Neither literally  nor figuratively. “Alone” is an experience fast disappearing from our culture.  For an entire generation who grew up in sports teams, group after-school activities, study clubs, and went from that to living in college dorms, parties and more sports teams, there is a big surprise. When you have graduated, when you are done with work, you’ll find yourself alone. I know that people now have roommates instead of a studio apartment, I know that work is now a 24/7 activity, largely to avoid being alone, but sooner or later, you will find yourself alone.

One of my friends is terrified of being alone. She will do almost everything to avoid that evening spent alone. Call friends, spend four hours on Facebook, go on a date with someone she doesn’t like. All this because it’s better than being alone.

For some of us, alone is a time to recharge and regroup. After I’ve taught for eight hours, I need to spend time alone. But I’m in the vast minority.

Food52Whether it’s divorce, or death,  a fight, or just life, at some point you will be alone. And you can love it. You don’t have to live in dread or fear, being alone can be a delicious break from having people crowded around you, talking all the time.

Some early steps to comfort yourself when you are alone:

1. What do you like to do? Read? Cook? Hike? You can do almost anything alone that you used to do with friends. Except this time you can do it your way. An activity really can be all about you. You can hike at your pace, turn on your music, cook what you like. Take a deep breath and think–do you remember your preferences? Or are they blurred by what all your friends told you was right?

2. Quit looking at the clock. Instead, choose an activity and plan how to savor it. Decide which book to read. Spend some time choosing it. Decide where you want to read it. Outside? Inside on the couch, stretched out? Decide what is best for you. Then do it. Read till you are tired. Fall asleep. Wake up and keep reading. What did you like about the book? What didn’t you like?

3. Decide what you will eat. No more junk, on the run. Choose something you like that’s good for you. Make a grocery list. Go buy groceries. Cook it thoughtfully. Set the table. Sit at a table with candlelight. Play music if you like. You choose. The joy of preparing food and choosing what will nourish you deliberately is a deeply refreshing experience.

Those three are enough for now. Life alone is not something to be rushed, or avoided. There is much to learn when the journey has only your footprints along the path.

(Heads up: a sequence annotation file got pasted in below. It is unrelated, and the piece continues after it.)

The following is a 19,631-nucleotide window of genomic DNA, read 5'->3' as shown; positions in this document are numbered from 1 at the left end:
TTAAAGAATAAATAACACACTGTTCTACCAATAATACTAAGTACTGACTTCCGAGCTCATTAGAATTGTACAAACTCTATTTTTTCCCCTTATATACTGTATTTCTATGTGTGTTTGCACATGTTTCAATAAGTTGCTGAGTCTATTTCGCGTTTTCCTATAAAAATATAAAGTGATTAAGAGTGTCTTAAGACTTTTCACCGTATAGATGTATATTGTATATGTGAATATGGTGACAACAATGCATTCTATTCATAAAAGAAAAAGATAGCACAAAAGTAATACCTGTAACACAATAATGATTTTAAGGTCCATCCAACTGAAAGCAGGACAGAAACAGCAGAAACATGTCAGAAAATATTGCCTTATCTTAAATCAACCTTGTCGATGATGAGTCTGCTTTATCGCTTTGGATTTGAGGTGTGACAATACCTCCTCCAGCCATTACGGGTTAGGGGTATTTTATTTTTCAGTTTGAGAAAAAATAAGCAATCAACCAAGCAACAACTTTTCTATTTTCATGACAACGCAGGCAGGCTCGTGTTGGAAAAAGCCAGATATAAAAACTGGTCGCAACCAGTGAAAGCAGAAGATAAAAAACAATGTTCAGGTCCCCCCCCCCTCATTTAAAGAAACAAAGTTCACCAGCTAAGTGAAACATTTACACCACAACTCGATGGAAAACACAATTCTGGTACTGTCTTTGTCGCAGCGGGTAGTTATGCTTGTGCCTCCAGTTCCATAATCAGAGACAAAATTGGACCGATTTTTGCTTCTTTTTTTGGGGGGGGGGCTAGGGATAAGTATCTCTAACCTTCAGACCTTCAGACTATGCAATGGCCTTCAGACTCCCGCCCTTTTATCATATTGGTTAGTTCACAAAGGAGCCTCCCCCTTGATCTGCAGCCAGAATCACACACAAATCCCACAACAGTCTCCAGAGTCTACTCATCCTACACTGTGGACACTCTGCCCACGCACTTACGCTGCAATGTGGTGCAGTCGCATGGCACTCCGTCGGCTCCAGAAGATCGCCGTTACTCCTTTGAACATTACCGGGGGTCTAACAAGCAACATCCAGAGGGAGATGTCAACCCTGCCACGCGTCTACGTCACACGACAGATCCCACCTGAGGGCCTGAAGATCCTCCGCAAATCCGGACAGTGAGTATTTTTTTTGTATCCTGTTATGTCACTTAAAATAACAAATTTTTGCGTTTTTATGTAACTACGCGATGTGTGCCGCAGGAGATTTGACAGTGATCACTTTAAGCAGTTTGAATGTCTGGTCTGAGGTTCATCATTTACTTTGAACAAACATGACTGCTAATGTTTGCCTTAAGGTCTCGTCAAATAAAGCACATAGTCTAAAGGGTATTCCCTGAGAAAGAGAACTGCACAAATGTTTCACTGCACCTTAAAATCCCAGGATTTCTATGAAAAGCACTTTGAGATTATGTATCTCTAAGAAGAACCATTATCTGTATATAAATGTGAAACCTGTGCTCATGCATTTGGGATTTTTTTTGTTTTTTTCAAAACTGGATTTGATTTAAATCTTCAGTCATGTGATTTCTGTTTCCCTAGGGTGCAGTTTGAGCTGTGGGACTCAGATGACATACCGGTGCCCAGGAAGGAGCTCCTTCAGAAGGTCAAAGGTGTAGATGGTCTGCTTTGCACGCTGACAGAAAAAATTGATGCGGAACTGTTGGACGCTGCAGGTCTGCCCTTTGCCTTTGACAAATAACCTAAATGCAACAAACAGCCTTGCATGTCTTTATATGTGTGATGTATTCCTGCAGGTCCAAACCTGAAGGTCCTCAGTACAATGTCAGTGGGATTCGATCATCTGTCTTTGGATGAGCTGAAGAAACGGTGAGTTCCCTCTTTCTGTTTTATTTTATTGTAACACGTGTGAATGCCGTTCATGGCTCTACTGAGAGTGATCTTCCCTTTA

Note: When I searched for photos for this blog, all I could find was people alone, crying at dinner, or eating out of cans. Not even Google sees the joy of alone-ness.

–Quinn McDonald loves people, but she also loves being alone. Particularly after spending 12 hours on airplanes with 560 strangers this week.

Battling the Battle

The Phoenix newspaper probably has a higher share of obituaries than other papers in the U.S., because our population skews a bit older than some other cities. There are two striking facts that jump off the page:

The Battle of Minas Tirith.

The Battle of Minas Tirith.

1. Whatever you do, don’t call it “death” or “dying.” I have never seen so many euphemisms for dying. Passing on, passing over, going home, going to meet her maker, going to meet her husband, shuffling off the mortal coil (the writer must have been a Hamlet enthusiast), going to his just reward–the list is endless. But no one dies.

Death makes most people uncomfortable. We like our “stuff” and death means no more stuff. And as a culture, we see very few people die (except on TV). So I can understand we want to make it something else other than the very permanent death.

2. Everyone “battles” a disease. Usually it’s a heroic battle or a long battle.

When my time comes, I don’t want to have “battled” anything. It sets a bad precedent. It pits me against a disease, and I may not want to start a war with my own life. As no one came here to stay, “battling” is going to, at some point, be a losing proposition. And the idea that someone “loses the battle against disease” seems a little harsh. Eventually, it means we are all losers. Heroes that failed. That’s not how I want to look at my life. Or my death.

True,  I have a life-altering, non-curable disease. I am not “battling” it. I am adjusting to it, adapting my life and habits, accepting it, dealing with it, living with it. Diabetes is now a companion, something I check in with before I decide what to eat, how long to exercise, and how much stress I have going on in my life. But I am not battling it. That would be futile. Better to collaborate with diabetes that to struggle against it. I will live longer, feel better, be healthier and not exhaust myself in a “battle” that I can’t win.

-–Quinn McDonald knows her days are numbered. She just doesn’t know the number, and is making the most of every day she has. She thinks about death frequently, to get to know it without terror or resentment. And she hopes to live many interesting years to come.